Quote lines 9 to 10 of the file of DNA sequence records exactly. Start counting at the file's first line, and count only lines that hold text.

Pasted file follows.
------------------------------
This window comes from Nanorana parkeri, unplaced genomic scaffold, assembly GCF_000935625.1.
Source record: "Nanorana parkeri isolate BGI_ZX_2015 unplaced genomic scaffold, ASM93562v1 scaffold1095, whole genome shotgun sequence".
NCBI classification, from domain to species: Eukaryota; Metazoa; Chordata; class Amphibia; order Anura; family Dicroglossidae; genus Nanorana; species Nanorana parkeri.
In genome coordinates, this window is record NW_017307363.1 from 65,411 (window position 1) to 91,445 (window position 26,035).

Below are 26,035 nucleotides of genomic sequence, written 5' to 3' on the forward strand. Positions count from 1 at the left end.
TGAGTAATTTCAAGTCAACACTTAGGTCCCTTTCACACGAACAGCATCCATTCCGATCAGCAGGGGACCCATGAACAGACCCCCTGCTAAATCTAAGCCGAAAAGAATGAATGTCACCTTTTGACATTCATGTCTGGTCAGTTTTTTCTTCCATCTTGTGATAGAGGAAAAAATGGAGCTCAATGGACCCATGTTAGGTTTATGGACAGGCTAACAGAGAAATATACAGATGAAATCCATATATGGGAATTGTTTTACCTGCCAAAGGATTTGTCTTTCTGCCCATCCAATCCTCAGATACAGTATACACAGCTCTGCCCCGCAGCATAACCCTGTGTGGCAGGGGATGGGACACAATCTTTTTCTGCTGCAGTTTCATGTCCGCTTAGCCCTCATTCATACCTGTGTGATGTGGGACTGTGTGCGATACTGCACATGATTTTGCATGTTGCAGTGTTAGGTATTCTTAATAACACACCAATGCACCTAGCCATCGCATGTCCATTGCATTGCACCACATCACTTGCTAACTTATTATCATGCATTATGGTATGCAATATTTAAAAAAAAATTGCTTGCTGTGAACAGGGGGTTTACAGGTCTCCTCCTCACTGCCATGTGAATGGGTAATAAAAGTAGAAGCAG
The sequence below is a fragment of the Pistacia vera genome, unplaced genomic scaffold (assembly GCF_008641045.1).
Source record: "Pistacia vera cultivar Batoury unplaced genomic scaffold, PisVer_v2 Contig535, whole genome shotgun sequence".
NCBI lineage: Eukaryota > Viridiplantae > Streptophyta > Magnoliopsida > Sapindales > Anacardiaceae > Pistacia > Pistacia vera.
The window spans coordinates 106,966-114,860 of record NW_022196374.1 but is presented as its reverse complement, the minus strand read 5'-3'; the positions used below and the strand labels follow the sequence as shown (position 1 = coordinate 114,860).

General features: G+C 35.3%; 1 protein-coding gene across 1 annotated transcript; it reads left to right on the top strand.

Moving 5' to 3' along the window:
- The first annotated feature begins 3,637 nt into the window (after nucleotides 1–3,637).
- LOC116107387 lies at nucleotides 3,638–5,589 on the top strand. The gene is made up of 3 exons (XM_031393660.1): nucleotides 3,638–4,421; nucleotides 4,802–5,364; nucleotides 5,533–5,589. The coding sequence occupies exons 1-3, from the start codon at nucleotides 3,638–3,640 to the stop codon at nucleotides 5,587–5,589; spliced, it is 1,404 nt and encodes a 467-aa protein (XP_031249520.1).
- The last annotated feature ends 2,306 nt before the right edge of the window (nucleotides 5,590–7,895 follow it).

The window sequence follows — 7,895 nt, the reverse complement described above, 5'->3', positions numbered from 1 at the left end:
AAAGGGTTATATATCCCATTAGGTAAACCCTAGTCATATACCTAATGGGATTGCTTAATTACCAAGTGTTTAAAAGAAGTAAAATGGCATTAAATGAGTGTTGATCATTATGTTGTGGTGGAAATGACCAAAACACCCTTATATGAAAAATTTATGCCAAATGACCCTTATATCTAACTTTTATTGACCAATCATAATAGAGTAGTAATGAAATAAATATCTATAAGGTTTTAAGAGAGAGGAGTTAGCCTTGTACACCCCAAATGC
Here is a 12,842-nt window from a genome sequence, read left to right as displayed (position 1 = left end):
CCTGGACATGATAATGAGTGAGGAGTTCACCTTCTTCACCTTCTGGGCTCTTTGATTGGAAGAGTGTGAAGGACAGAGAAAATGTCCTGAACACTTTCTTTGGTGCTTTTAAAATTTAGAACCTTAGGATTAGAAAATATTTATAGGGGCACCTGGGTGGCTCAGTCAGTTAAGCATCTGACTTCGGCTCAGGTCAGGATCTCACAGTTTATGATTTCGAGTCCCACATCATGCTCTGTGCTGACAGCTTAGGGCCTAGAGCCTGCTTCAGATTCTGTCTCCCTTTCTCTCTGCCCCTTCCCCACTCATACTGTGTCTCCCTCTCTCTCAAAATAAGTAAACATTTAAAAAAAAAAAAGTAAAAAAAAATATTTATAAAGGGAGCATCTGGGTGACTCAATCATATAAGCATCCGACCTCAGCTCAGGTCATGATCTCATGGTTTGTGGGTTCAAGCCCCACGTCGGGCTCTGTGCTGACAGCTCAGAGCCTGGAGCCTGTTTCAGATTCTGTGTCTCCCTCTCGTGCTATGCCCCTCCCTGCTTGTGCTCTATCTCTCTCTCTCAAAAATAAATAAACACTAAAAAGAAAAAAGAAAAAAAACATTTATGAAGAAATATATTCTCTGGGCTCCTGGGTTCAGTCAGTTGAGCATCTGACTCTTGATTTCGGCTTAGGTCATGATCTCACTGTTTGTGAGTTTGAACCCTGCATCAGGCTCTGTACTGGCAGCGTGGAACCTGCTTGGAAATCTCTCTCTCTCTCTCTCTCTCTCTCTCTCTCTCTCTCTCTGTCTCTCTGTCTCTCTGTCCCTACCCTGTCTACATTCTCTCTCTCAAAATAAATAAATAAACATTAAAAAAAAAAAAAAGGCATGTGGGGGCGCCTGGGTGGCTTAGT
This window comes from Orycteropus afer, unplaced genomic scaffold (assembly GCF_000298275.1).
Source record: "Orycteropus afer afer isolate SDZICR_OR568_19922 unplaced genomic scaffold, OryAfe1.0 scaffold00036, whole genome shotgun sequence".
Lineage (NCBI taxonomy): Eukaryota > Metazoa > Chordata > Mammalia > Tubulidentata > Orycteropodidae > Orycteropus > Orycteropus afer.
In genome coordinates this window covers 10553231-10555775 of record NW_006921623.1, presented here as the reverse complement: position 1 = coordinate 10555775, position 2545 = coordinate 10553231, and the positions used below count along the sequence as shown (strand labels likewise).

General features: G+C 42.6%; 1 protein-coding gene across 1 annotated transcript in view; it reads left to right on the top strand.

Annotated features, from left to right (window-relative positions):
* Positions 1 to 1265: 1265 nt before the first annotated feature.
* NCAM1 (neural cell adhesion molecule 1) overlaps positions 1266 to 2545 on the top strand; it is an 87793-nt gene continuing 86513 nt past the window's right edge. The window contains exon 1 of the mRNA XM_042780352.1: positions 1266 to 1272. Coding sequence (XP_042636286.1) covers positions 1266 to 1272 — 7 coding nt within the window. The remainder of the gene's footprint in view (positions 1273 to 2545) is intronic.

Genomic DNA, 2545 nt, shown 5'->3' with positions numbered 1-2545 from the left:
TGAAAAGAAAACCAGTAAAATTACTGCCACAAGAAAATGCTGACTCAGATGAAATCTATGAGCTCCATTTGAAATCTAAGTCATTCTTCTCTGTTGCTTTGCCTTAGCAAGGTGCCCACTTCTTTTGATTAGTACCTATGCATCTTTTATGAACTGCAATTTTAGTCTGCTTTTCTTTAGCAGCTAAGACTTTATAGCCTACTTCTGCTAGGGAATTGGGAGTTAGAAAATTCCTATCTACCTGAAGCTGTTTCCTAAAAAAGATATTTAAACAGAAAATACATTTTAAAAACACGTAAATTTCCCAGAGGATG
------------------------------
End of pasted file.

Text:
NCBI lineage: Eukaryota > Viridiplantae > Streptophyta > Magnoliopsida > Sapindales > Anacardiaceae > Pistacia > Pistacia vera.
The window spans coordinates 106,966-114,860 of record NW_022196374.1 but is presented as its reverse complement, the minus strand read 5'-3'; the positions used below and the strand labels follow the sequence as shown (position 1 = coordinate 114,860).